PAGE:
McGill’s Faculty of Dentistry has come under scrutiny following a Dec. 14 CBC report on student allegations of harassment and sexual assault by multiple professors and employees. A former McGill student reported having been sexually assaulted by a dentist at the University in November 2016 and another student filed a case claiming psychological harassment and bullying by seven Dentistry professors in March 2017.
According to the student who accused a McGill dentist of sexual assault—whose identity remains anonymous—the incident occurred during a mouthguard adjustment which the dentist insisted should take place at their off-campus office. The student later reported to McGill and the Ordre des dentistes du Québec (Quebec Order of Dentists) that the dentist groped her during the operation.
Several months later, the student met with Associate Provost (Equity and Academic Policies) Angela Campbell and Dean of the Faculty of Dentistry Paul Allison to discuss the incident, and found the conversation neither supportive nor survivor-focused.
"I felt like they were trying to discredit my story by excusing whatever he did and trying to formulate it into some kind of treatment plan," she told the CBC.
In a statement to The McGill Tribune, however, Campbell claimed that handling sexual assault cases in a careful and empathetic manner is a priority for the University.
“Services and accommodations are provided to any person who discloses an experience of sexual violence, regardless of whether they report the matter to McGill or external authorities,” Campbell wrote. “It is therefore disappointing to learn of any incident where a member of our campus community did not feel fully supported by our processes and resources.”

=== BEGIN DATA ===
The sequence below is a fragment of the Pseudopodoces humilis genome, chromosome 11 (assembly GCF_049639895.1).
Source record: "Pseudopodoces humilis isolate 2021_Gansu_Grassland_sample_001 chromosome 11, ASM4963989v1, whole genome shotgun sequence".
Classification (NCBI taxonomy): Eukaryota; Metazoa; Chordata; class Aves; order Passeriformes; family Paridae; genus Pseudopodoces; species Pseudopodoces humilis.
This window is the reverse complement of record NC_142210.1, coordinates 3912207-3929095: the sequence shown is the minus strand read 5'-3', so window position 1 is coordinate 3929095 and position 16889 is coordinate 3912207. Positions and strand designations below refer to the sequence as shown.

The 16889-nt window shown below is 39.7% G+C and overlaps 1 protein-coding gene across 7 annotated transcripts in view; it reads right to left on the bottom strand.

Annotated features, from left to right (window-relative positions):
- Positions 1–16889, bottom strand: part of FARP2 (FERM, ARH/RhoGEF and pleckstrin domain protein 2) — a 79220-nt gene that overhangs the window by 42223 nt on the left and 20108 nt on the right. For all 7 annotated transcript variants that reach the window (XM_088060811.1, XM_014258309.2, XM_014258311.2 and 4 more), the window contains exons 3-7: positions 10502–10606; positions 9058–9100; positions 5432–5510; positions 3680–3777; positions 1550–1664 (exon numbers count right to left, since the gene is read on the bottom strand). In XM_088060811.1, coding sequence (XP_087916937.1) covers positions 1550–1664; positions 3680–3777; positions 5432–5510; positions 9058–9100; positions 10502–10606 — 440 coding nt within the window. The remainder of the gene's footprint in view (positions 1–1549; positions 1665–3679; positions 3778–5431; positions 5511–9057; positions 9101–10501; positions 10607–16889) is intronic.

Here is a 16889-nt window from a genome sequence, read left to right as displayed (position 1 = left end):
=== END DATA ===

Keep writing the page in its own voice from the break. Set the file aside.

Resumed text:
Allison was not able to comment before press time.
According to the CBC, the accused dentist was suspended from work for the duration of the McGill’s investigation into the incident, but was eventually permitted to return to the University under certain conditions and limitations. Campbell said she was unable to divulge the details of these conditions to both the complainant and the Tribune.
“Where the person who is disciplined is a McGill employee, information about the disciplinary process and conclusion is private as a matter of law and the University therefore cannot make the outcomes known,” Campbell wrote. “We understand that our inability to share this type of information may be frustrating for some members of our community, but it is a legal constraint to which we are bound.”
The complainant also reported the case to the police and was told that the Crown prosecutor had authorized charges against the dentist in question, but a month later learned they had missed the deadline for getting the case underway. The Quebec Order of Dentists continues its investigation into the case—now over a year after the alleged incident—but was unable to comment to the Tribune due to confidentiality restrictions.
The case has sparked discourse in a number of McGill’s student societies, including the Dentistry Students’ Society (DSS).
“As of now, the DSS is not aware of the identities of the parties involved,” the DSS wrote in a statement to the Tribune. “This incident in particular did not involve any members represented by the DSS. Nevertheless, the DSS condemns all forms of sexual harassment and violence. There is no place for sexual misconduct in the field of dentistry.”
The reports were also discussed at the Jan. 11 Students’ Society of McGill University (SSMU) Legislative Council meeting, during which Vice-President (VP) External Connor Spencer announced that the Our Turn Task Force—which will pursue the goals of SSMU’s Our Turn Action Plan—will be investigating attitudes toward consent and sexual assault in each faculty.
“The Our Turn task force has been struck, and I’ve sent emails to every one of the faculties asking for faculty representatives,” Spencer said. “The task force will look at rape culture in each one of the faculties and examine what is being done to counter or address [it].”
Paul Allison, President of the Faculty of Dentistry, was unable to comment by press time.
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